I decided to develop the East Quantoxhead views of the fossil beach because the texture and abstract patterns of the limestone platform appeal to me more than the more conventional landscape views from Robin Hood’s Hut. But I am pleased to have explored both. It was good practice with lots of enjoyable discoveries.
During the course of the exercises so far I considered whether to include a fence, fossil hunters on the beach or birds in the sky but because I am aiming for the rock of the limestone platform to be the object of the drawing, I have decided against all these.
Thinking about how to gain the most benefit from this exercise, I decided to:
1. Look further at ways of depicting the limestone platform, including choice of media and colour.
2. Consider how to make better use of light.
3. Consider how my composition might be improved. Am I including too much – would a more simplified / abstract approach work better?
Rather than approaching these issues point by point, I kept them all mind as I did further studies.
Working with the aerial perspective viewpoint
I did this A2 drawing earlier for the aerial perspective exercise and felt it had some merit but was a bit washed out. I reworked it a couple of times as below:
I added more colour and included the distant land on the other side of the Bristol channel to add interest to the composition. I added a bolder fossil type detail to the bottom left corner.
The outcome felt over worked and dark, as if I’d gone from one extreme to the other. The stronger use of colour felt dreary, possibly because I’d used black wax crayon to pick out the gesso texture. I’d successfully added more light (after studying some of Turner’s paintings) but I wasn’t satisfied.
Feeling that there was nothing to lose I sandpapered this drawing vigorously ( surprisingly, the coarse sandpaper was able to cope with the wax crayon). This resulted in a much changed, watery, aqueous sort of drawing. It emphasised the gesso highlights and gave texture to the distant cliffs. All in all an interesting and effective experiment. I considered this as a contender for my assignment drawing but rejected it because I wasn’t totally satisfied with the composition and, overall, I thought the drawing was too busy.
Like a woman possessed I continued to work with this same composition but this time I cropped the final piece to square. I used less gesso. I was pleased with the foreground texture of the rock platform and preferred the square composition but overall this drawing didn’t get me wildly excited, mostly because of the dull colour scheme.
Detail of the platform/water’s edge
For this study I worked with a fairly thickly applied coat of acrylic gesso and used it to draw the lines of the rock. I used Conté pencils to add subtle colour. The pencils were more effective than the crayons I used previously as I could work into the texture of the gesso. Then I gave parts of the drawing a light wash of coloured ink. I did not use wax crayon as I had previously and this I feel was an improvement. I rubbed the gesso down with very coarse sandpaper and a bit of elbow grease and I was pleased with the result. The white highlights this created lifted the drawing and gave it a frothy, foamy texture with a sense of movement.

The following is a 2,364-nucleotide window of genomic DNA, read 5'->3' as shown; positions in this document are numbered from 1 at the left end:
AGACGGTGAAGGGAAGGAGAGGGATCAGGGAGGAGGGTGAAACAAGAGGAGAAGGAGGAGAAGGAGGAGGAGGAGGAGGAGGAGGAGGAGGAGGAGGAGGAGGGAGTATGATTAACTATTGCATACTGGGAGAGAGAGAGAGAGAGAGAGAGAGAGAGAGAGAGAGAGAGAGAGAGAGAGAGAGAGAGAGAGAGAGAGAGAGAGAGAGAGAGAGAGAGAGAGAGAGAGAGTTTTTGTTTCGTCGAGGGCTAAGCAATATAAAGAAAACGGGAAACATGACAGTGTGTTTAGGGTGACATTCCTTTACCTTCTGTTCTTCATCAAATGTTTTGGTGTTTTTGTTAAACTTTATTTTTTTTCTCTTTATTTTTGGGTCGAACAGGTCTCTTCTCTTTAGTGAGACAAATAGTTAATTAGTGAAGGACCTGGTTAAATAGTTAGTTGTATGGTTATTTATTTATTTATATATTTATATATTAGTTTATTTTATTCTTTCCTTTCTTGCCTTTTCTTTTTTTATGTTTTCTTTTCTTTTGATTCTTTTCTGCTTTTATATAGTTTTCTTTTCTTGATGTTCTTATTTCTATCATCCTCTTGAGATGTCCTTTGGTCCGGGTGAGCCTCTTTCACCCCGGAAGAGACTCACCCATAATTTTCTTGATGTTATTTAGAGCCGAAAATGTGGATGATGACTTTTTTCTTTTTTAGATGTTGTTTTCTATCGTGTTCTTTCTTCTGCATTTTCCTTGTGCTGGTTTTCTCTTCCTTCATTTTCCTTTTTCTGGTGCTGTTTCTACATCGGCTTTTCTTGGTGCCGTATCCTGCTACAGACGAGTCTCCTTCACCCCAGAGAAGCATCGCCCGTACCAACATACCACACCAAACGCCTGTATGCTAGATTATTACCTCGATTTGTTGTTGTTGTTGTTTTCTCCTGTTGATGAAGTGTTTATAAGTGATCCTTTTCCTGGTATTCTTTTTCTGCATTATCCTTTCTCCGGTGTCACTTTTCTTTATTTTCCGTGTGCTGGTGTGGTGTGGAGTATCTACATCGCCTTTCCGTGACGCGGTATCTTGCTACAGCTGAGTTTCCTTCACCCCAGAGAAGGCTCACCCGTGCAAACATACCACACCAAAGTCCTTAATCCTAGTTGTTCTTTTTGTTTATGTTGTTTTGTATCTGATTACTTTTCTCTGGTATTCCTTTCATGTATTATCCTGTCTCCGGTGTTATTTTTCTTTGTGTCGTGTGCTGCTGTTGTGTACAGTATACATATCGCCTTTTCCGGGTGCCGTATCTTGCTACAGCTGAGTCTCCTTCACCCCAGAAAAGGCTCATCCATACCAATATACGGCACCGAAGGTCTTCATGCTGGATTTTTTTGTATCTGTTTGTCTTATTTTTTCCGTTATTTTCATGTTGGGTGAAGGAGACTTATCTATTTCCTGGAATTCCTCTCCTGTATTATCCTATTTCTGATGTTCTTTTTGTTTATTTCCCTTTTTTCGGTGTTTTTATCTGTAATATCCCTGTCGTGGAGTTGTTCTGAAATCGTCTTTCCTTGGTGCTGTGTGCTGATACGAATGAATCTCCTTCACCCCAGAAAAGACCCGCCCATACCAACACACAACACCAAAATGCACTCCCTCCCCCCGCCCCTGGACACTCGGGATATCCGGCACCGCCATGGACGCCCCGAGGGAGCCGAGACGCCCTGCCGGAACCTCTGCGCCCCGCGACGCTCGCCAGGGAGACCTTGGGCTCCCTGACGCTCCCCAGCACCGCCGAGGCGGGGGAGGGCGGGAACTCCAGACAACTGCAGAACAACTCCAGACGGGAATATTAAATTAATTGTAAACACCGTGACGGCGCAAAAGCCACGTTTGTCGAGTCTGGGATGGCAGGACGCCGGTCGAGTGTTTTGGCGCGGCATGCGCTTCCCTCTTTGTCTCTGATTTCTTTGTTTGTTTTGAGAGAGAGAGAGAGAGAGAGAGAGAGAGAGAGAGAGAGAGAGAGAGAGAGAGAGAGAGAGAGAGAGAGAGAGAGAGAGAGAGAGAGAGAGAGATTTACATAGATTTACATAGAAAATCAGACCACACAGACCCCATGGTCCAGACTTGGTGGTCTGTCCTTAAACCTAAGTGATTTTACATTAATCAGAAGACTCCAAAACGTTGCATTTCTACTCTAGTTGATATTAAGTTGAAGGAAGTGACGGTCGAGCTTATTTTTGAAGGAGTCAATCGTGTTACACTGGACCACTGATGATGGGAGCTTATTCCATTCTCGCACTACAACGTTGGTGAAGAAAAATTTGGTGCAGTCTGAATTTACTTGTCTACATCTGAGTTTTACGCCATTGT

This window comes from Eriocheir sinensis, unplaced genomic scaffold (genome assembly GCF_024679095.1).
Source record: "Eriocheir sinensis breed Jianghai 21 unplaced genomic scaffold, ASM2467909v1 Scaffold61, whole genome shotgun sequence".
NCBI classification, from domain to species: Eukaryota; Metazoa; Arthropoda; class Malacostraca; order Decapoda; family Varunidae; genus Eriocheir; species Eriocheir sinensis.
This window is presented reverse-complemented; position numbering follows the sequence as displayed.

The result is more wave than rock platform. I’m pleased with the outcome and like it as a drawing inspired by the limestone platform and water’s edge rather than being a literal representation. I considered using this as my assignment piece but decided it did not demonstrate a wide enough range of learning. I continue to waver on this point…
Decision on composition
I reviewed the composition of all my East Quantoxhead drawings and concluded that the linear perspective drawing was the most effective. It includes a good mix of component parts – sky, sea, rock platform, foreground grasses, distant hills – all with a harmonious relationship to each other. I made a decision to work with this composition for my assignment piece.
After viewing the Constance Stubbs paintings in Ipswich I came away with vibrant colours dancing around in my head and found myself questioning why I was using such a limited colour palette to depict East Quantoxhead. The days I visited the location had been grey and dreary with very flat light and perhaps this had stuck. I decided that I would try to lighten up and that I did not need to be totally literal in my interpretation of colour. I did some colour experiments in my sketchbook and also discovered that a more subtle, less heavy effect is created by using ink first and then Conté pencils over.
Considering whether I might drop the gesso, I experimented with using ink to depict the foliage in the foreground of my chosen square composition.
In the end I decided to stick with gesso as the texture felt suitable for a fossil beach. One of my earlier gesso drawings had included foreground grasses and I decided to try a variation of this approach in my final drawing, with Conté pencil instead of wax crayon and sandpapering to bring back highlights.
Light on land and water
I looked at several artists work to study light including Turner’s Norham Castle Sunrise and Inverary Pier as well as modern paintings such as Jean Pierre Douchez’s Les Petits Vacances. I observed that reflected light can float across water (or land) in a channel from a setting or rising sun or it can be depicted as patches of scattered light, with an awareness of the direction of the light of course.
I found Judy’s Hempstead’s technique of placing oblongs of light or shadow over her paintings interesting. While this technique doesn’t suit the diagonal lines of my chosen composition, it’s an effective approach, adding an abstract element, and worth remembering for the future. See St Adhelm’s Head on the Red Rag Gallery website.
OK, there’s no avoiding it… I’ve done my prep and it’s now time to get on with my assignment drawing!